However, Will still has feelings for his moody, fickle, and completely exasperating ex, who’s having doubts about her marriage to the girlfriend-stealing Gary, and Will must choose to get over his bitterness and self-doubt and find out how to best serve the interests of not only him, but also his daughters, and ultimately move on.

“People Places Things” is one of those little movies that has completely flown under the radar, and unless, of course, you have a soft spot for the Kiwi funnyman Jemaine Clement, you’re likely to go your whole life without hearing about it. This is a shame, because “People Places Things” is good and true in a way that few American films aspire to be. Will is a very believable character, sometimes delightful, sometimes infuriating, I found myself dubbing him a ‘loser’ over his immaturity and unprofessionalism and at the same time admiring his undeniable love for his kids and his creative spark.

This movie should be called ‘When Nerdy College Professors With Too Much Knowledge and Not Enough People Skills Fall in Love.’ The humor in “People Places Things” is not as much of the ‘laugh-til-you-cry’ variety and more wry, subtle, and oddly relatable, there are no huge happenings in this film and we don’t hold that against it in the least. There is a refreshing lack grand comic misunderstandings in the arguments between Will and his love interest, Diane, they are all messy disagreements that not only very often happen in the real world, they do, every day.

When Will and Diane first have dinner together, Diane callously dismisses graphic novels as an art form. This understandably miffs Will, it is important in a developing relationship for someone to care about the things we’re passionate about, or at least try to understand why we like them. They part on less-than-friendly terms, and the viewer patiently waits for their lives  to converge again, because, hey, maybe these two could have something here. After all, the majority of movie lovers start out on relatively shaky grounds.

The actors do an outstanding job with the material they’re given, and that includes the two child actresses, whose performances are smooth and unforced. They share a genuine comfortableness with Clement, a naturalism that makes us believe they are kin. Jemaine Clement plays a man for whom social skills do not come naturally without the over-the-top ‘geek’ theatrics of popular television programs like The Big Bang Theory and Chuck. He played a similarly awkward protagonist in Eagle Vs. Shark, but his Will is infinitely more relatable and more sympathetic than Eagle…‘s creepy, maladjusted Jarrod.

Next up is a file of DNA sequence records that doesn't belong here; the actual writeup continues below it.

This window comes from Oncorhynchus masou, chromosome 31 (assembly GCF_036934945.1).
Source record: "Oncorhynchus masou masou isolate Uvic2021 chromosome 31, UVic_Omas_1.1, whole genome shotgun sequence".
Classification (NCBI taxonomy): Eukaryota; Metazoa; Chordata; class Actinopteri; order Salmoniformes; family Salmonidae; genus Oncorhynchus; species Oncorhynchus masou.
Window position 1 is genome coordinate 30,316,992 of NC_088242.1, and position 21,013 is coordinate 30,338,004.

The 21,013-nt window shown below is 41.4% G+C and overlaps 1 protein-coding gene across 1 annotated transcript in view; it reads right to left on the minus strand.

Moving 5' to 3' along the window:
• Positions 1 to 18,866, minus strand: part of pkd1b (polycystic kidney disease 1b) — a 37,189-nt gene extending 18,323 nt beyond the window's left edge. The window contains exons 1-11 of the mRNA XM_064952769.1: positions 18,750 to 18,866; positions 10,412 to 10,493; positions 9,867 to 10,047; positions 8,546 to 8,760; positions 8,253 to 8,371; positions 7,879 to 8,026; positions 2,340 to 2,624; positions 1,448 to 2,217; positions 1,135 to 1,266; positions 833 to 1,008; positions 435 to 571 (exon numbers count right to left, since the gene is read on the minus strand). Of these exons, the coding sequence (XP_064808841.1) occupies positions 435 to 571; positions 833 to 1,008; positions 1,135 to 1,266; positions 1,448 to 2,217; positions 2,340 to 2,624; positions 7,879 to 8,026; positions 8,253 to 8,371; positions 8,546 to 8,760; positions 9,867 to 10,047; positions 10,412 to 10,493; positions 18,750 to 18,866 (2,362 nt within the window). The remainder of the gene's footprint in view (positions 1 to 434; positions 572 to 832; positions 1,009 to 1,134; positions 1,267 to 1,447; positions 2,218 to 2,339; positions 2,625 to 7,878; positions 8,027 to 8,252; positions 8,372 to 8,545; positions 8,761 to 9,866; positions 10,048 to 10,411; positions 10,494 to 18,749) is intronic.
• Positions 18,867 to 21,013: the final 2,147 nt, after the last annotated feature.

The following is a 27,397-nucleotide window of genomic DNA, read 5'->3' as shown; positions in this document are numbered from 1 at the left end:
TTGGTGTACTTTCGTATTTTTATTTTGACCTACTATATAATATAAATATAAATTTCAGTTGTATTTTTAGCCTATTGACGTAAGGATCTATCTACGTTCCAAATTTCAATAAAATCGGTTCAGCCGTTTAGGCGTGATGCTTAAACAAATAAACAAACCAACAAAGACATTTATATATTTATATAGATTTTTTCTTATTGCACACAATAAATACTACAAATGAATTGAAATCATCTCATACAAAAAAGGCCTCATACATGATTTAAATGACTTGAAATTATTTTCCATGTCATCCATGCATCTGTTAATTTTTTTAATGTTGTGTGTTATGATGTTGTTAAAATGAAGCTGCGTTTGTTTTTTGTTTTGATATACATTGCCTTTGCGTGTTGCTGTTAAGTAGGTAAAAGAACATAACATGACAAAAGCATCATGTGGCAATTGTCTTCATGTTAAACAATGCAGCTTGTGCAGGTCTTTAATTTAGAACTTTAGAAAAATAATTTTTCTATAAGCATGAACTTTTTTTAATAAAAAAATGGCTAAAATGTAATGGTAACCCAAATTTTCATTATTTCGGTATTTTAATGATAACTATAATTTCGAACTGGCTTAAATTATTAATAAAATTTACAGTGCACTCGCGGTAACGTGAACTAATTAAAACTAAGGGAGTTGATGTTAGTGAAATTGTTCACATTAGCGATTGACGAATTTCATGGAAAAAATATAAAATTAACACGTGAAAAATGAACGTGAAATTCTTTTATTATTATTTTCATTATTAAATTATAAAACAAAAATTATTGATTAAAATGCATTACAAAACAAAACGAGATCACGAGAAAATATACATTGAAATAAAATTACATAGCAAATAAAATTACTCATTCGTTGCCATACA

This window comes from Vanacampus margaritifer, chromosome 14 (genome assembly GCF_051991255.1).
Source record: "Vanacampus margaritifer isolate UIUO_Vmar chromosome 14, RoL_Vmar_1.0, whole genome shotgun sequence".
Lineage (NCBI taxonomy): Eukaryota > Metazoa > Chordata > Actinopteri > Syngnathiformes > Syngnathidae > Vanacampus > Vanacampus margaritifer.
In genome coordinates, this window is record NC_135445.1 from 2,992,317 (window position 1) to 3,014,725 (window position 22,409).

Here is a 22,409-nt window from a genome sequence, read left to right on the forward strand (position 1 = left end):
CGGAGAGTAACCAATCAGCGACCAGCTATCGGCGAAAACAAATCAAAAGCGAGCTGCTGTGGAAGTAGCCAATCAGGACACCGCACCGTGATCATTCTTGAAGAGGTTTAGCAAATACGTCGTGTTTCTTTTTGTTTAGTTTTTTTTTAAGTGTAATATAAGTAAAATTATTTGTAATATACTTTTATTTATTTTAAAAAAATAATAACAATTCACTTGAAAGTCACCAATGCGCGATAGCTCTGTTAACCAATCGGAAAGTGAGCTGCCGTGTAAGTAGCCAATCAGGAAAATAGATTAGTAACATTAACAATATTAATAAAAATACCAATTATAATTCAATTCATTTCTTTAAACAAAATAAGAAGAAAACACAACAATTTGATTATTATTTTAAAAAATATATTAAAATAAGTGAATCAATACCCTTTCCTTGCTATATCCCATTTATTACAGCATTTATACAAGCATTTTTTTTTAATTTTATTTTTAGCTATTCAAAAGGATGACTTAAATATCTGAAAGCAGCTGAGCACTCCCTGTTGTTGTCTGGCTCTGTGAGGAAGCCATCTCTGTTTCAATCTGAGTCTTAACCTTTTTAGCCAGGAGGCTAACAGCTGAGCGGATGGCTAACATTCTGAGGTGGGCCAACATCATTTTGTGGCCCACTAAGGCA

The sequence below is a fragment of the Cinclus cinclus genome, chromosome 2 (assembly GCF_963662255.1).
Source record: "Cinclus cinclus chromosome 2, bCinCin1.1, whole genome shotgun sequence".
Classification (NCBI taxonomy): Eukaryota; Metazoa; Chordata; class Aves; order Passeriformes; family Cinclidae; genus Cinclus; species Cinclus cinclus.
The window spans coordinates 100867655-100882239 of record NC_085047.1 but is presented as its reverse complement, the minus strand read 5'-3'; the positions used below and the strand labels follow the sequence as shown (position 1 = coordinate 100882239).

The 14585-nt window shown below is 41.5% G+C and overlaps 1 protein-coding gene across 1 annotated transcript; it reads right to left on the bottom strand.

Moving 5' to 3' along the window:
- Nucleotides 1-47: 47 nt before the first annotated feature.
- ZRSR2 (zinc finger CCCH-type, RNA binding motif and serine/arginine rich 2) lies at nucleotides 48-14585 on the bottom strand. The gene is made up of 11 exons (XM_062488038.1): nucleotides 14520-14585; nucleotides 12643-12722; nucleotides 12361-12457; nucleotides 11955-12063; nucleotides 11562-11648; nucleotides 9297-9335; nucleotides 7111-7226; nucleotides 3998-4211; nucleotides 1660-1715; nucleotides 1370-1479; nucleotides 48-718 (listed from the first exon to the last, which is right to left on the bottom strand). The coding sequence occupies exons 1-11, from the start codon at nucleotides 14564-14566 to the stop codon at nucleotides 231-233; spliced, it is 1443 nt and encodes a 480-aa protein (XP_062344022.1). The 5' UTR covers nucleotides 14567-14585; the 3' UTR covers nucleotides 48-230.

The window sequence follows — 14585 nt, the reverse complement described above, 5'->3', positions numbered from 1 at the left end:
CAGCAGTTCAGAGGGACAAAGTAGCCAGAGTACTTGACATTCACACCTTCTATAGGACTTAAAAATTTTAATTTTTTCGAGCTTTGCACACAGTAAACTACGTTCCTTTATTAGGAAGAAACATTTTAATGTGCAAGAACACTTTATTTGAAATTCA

People Places Things is one of the relatively ‘small’ films that get ignored yearly in favor of bigger, more robust productions. For a bit of wry real-life observational humor, don’t let this charming little comedy pass you by.’

people

The Other (1972)

600full-the-other-poster

Life on an 1930’s Connecticut gorgeous family farm is idyllic… or is it? Twin brothers Niles and Holland Perry (Chris and Martin Udvarnoky) share more secrets than most- but can those secrets kill? To find out, I highly suggest you read the book by Thomas Tryon, rather than bothering with this schlock-fest. To say that the film adaptation by Robert Mulligan in a misrepresentation seems like an understatement, because while the movie is technically a faithful adaptation in many ways, it can’t hold a candle to it’s book in terms of quality scares.

This movie is considered a classic by many, but my God is it cheesy. One of the reasons the film is unconvincing is the acting. The performance of Uta Hagen as the Perry boy’s Russian grandmother is laughably ham-fisted. Her ‘accent’ consists mostly of screwing up her face and crying “Babushka!” as she gesticulates wildly. Mrs. Rowe, as a lonely spinster lady (Portia Nelson)  who was very likable in the novel gives one of the worst acting performances I’ve seen in a critically-acclaimed film. The movie unwisely changes her cause of death from ‘ambiguous’ to include a ludicrous sequence of her dying from a heart attack while the film’s little psychopath wields a rat.

While the child actors gallivant around in pedobear-approved short shorts, the film reaches new levels of unintentional hilarity as the one kid acts as effeminate as fuck while his twin brother tries to be a bad-ass, and all the Gothic suspense Tryon strove for comes to naught. While the big reveal was chilling in the book, the twist simply doesn’t work here, neither does 99% of the acting. I actually found the literary equivalent  of the scene where the boy visits his paralyzed, veg mother to be disturbing, but now all I could do was laugh at at the mother (Diana Muldaur)’s overacting attempt at a glazed stare contrasted with the boy’s manic, exaggerated cheeriness.

“The Other” might of been a chilling viewing experience at one time, but calling it outdated is putting it mildly. There isn’t a scare to be had; there is, however, a whole lotta laughs. Get your money’s worth of hilarity as the kid plays the ‘game’ that was so haunting and memorable in the novel, sweating and screaming “I see it, Grandma, I see it!” like he’s going to jizz his pants.